Stadium Series Disaster: Airforce Academy

Visually speaking, the Stadium Series was well done. However, that’s about all that was appealing if you were watching as a Colorado Avalanche fan.

The problems arose with logistics, vendor supply, facilities, parking, weather, traffic, public transportation, and honestly everything else… oh yeah, and to top it all off, the Avalanche played a dud of a game and lost 3-1 to the 21-33-5 Los Angeles Kings.

Tyler Toffoli recorded the first-ever NHL Stadium Series hat-trick, both power plays the Avalanche got were nullified nearly immediately by offsetting penalties, the team was bullied off the puck and seemingly out-hustled all night. They also didn’t record a shot on goal in the last five minutes of play.

The Hockey was disappointing, but quite frankly wasn’t even in the top 10 worst problems of the evening.

I was one of the fortunate few that didn’t pay for a ticket, and instead volunteered to work as a crowd control inside the stadium working at one of the merchandise booths. I had to show up at 2 p.m. CMT to get training, proper clothing, sent to my booth before gates opened and really just so that we could be there long before we were ever needed. Most people would show up to an evening game a few hours early to tailgate, have some fun, and in this case visit the fan zone which had games, food, drinks, live music and other vendors to keep people entertained before puck drop.

I left Broomfield, CO at 12 p.m. CMT (earlier in the day I had checked navigation to confirm the length of the trip and it said it was 1:15 away). Due to traffic and some other factors, it took me 2:45 to get to the stadium. I arrived late for my volunteer time slot, but in the grand scheme of things, I was there three hours before puck drop and really didn’t miss anything, except the absolute travesty that would be the traffic situation that would continue to compound long after my arrival.

A couple causes for this traffic were logistical, getting onto a military base requires a booth attendant to check every vehicle and every individual in that vehicle’s license. There were accidents all along Interstate-25, that caused slowdowns. There was also construction and further I-25 issues that caused slowdowns, delays, and lane consolidation which started the problems. People also can’t take an Uber, Lyft, or other public transportation onto a military base.

Finally, there are only two entrances to the base, with two lanes of traffic heading into the base.

To turn off of the main street to head toward the stadium, it was a left turn without a traffic light, meaning you would have to wait for a gap in opposite flow traffic. If everything leading up to this point had not already been problem enough, they then trim the road to the stadium down to one lane and use the right lane for parking lot attendants to guide cars into each of the respective six lots.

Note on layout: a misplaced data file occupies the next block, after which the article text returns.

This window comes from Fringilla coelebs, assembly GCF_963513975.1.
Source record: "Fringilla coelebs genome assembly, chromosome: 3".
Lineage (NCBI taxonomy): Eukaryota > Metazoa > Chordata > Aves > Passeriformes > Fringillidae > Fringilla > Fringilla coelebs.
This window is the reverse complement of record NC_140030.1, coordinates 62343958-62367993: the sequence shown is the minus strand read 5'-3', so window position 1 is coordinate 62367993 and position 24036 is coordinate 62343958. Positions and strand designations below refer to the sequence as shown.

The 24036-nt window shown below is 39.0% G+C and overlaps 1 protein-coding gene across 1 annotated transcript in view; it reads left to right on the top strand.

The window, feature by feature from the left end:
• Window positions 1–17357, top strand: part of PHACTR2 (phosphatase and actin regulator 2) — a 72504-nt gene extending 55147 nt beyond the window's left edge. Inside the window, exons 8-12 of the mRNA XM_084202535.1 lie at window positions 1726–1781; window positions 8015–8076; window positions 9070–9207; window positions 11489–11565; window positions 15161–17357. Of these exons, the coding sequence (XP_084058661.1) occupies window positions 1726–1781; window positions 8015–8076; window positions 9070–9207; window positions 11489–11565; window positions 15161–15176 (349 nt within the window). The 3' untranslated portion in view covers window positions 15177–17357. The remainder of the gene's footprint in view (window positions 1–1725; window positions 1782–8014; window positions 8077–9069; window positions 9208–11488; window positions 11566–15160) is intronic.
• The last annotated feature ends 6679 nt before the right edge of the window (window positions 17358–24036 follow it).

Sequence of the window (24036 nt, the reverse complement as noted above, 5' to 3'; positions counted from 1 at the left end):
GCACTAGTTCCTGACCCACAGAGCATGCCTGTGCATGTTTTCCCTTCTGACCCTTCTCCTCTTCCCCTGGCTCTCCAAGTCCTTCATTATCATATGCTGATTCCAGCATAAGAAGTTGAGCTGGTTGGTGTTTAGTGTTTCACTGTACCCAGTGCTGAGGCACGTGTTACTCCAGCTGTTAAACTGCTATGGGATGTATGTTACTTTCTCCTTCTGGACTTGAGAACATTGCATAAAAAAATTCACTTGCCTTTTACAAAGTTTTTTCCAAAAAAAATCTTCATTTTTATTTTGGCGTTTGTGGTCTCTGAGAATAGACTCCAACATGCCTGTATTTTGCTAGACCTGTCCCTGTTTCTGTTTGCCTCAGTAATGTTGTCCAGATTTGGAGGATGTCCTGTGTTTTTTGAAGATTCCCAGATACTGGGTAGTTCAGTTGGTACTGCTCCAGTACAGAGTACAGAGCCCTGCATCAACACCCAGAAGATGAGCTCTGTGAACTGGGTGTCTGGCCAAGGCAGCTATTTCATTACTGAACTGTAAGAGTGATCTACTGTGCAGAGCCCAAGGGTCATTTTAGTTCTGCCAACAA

Another micro-problem that I was glad to avoid because of a parking pass provided to volunteers, was it was $30 cash only parking for the entire lot. Now, cash-only lots aren’t uncommon, but $30 cash isn’t exactly a normal fare. It’s pricey, and people have started getting used to electronic payment methods available at venues.

People were being stopped in the lots without cash, being turned off base to go get cash and return to the traffic they had already endured.

Now mind you, up to this point I’ve only talked about the traffic problem. They eventually ran out of parking in the lots, forcing people to park upwards of a mile away so that folks were taking 20-30 minute walks just to get into the stadium.

Traffic is rough, parking far away is rough, and walking into the stadium is far from fun, but its nothing that people won’t put up with if the experience at the game is good, right?

Well, I’ve got bad news. If you were fortunate enough to get into the fan zone area and enjoy some of the festivities with time to spare, before entering the stadium, you better hope you were also able to avoid the literal six-inches of standing water/mud/snow that was covered in wood chips, camouflaging it from the naked eye.

I was standing at the entrance waiting for my host and watched a handful of people sink their feet into the water, up to their ankles, that being the first thing that happened to them in the fan zone. Imagine a less than 30-degree day, where the very first thing you did that day was soak your socks and shoes in water.

Say you managed to avoid that and had a few hours of just enjoyment of the fan zone: drinks, food, shopping, photos with the Stanley Cup, mini hockey games, photos, and really lots of other entertainment. Well, from what I could tell lines were absolutely insane.

Hundreds of people in line for nearly everything. The bathrooms at 2:45 p.m. CMT were easily 200 people deep with 10 port-a-potties composing the restroom area outside of the stadium. The area looked really nice though, live music lots of fans, the sun was out and the weather hadn’t yet become an enemy of the people.

Now let’s say about 3:30 p.m. CMT, I’m inside the stadium at my booth looking down the barrel of the gun as 46,692 people (capacity of the stadium) start lining up to enter the stadium, for a 4 p.m. CMT gate open time. I’m stationed at the main entrance on the south side of the venue, and there are exactly three attendants checking tickets. The line goes honestly as far as the eye can see.